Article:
On noon of November 5th, they boarded a special immigrant train that carried them from Albany to Buffalo. It was described as having little or no difference from cattle cars. Despite this humble transport, it was undoubtedly an awesome and perhaps frightful trip as they had never seen a train before and had no idea what was the normal way to ride on a train. It was also probably a better transport that the canal boats that earlier immigrants had relied upon for this leg of the trip. After a second sleepless night, they arrive at Buffalo at 2pm on November 6th.

They were dropped off the train with their baggage and left on their own to find the steamer that was to take them across the Great Lakes. Nobody in the group spoke English. They could find nobody outside their party who spoke Swedish. Finally they found some Germans who understood enough that they took Eric and his travel companions to the steamship office. Eric describes the scene as the stood by the train: ''No one paid any attention to us. There we stood in a cold and drenching rain on a dirt street, like a flock of sheep. It was especially hard for the children and poor women.''

The steamer was not scheduled to depart until November 8th so they had to find temporary housing. A portion of the group was charged an excessive price for the lodging. On the evening of the 8th, they boarded the Great Lakes steamer ship, Sultana. The immigrant quarters were overcrowded with Irish, leaving no room for the Swedes. Many Swedes were forced to stay on the deck in the wet, cold of a Great Lakes' November for the entire trip from Buffalo to Chicago. Some of the party rented two ordinary passenger rooms for $40 and as many of the Swedes as possible occupied the two rooms to seek shelter from the weather. The Sultana was overloaded, elderly, and reported to be in poor condition. She ran aground on Lake St. Clair. The passengers were put ashore on the Canadian side until the ship was lightened by transferring a portion of its load to another vessel. They were then reloaded, suffering from cold and lack of food.

On November 14, 1850, late at night, they arrived in Chicago. Eric describes it as a ''veritable swamp with small frame houses scattered about.'' They stayed only until the morning of November 16th in Chicago, using the time to make arrangements for the next leg of the journey - to Peru, Ill. by canal from Chicago. It snowed as they boarded the canal boat on the 16th. The party completely filled the hold of the boat. There was insufficient room to lay down to sleep. As a result, a small area was cleared and napping was done, two people at a time, in an orderly 10-minute cycle. At the conclusion of 10 minutes, they were wakened and two others took their turn. Pancakes, their only food on the boat, was baked on the top of a small cook-stove that the travelers had bought and brought on board as a heat source. They arrived in Peru on the evening of November 19th after a trip of about 100 miles on the canal boat that took over three days to complete.

In Peru, the group took their separate ways to get to Andover. Some walked. Some, who still had money remaining, hired wagons and drivers. The trip was about 60 miles over land. Those hiking had problems finding directions to Andover as they could find no one who understood Swedish. Those who hired wagons found the drivers to be reckless. One passenger was killed in a wagon accident. Eric was with the group that walked and spent a night in an abandoned school house. The door and windows were broken. They cooked porridge, made from flour and water over an old stove, and had milk that was purchased from a nearby farmer, who after observing mush gesturing figured out what these tired, dirty Swedes wanted.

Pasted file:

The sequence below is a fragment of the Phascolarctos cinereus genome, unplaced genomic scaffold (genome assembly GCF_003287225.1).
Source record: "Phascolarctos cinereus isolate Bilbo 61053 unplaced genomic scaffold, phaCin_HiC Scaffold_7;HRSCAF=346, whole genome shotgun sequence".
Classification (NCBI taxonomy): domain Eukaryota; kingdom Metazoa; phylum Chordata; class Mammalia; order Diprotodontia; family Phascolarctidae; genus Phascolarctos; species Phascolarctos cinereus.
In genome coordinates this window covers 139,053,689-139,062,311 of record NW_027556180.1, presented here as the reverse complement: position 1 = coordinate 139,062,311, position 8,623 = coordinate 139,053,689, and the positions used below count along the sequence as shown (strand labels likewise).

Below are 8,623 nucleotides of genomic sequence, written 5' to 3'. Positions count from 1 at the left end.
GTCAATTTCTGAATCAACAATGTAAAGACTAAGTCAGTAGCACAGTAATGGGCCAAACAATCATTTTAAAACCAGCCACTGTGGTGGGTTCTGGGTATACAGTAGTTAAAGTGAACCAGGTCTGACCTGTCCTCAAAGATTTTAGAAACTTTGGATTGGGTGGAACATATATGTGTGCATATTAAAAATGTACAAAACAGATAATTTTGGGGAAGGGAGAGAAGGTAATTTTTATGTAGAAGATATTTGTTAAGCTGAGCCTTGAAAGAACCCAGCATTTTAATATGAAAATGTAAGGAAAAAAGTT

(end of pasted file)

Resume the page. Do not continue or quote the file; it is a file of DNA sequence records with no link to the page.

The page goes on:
Some folks, heading for Andover, decided to stay at Princeton, having enough of traveling. They became the first Swedish inhabitants of that town. Eric reports those staying in Princeton included Hans Smitt, Olof Nilson, Anders Larson, Anders Nord, Olof Janson, Stefan Berglof, Hans Kamel and their families. By this time, it was already November 25th. The wife of Anders Arsine from Gnarl, Sweden, gave birth outside of Princeton overnight. On the next morning, she continued the trip to Andover with her child riding on a wagon.

Eric mentions another group of Swedes that left the Northern districts in the early summer of 1850 upon the ship Marie. It sailed, according to Eric, with 111 emigrants, landing in New York. This group followed the same path from New York City to Andover. However, some of these folks decided to settle elsewhere. Lars Olson (who took the name Williams) and his family from Ramsjo, moved to Henderson, then Wataga, and later to Vasa, Minn. The Rehnstrom family from Jerfso (Jarvso) Parish settled in Victoria. Eric mentions the Olson family from Jerfso who moved to Wataga, taking the name Williamson, and Per Olson, the father, who died in Wataga in 1854. Per Olson (Williamson) was my great, great, great grandfather and the father of M.O. Olson (Williamson), the first child to be born on the ship Marie.


Clark, S. J Publishing Co. 1912. History of Knox County, page 1115.

French, Verda. undated. Williamson genealogy.

Norelius, Eric. 1890. The Pioneer Swedish Settlements and Swedish Lutheran Churches in America, 1845-1860, translated by Conrad Bergendoff (1984). Augustana Historical Society. Rock Island, Ill.

Olsson, Nils. 1990. Swedes in the Naturalization Index- A Sampling. In Swedish American Genealogist, Vol. X (No. 4), December, 1990, pages 170-177.

Uploaded to The Zephyr website July 7, 1999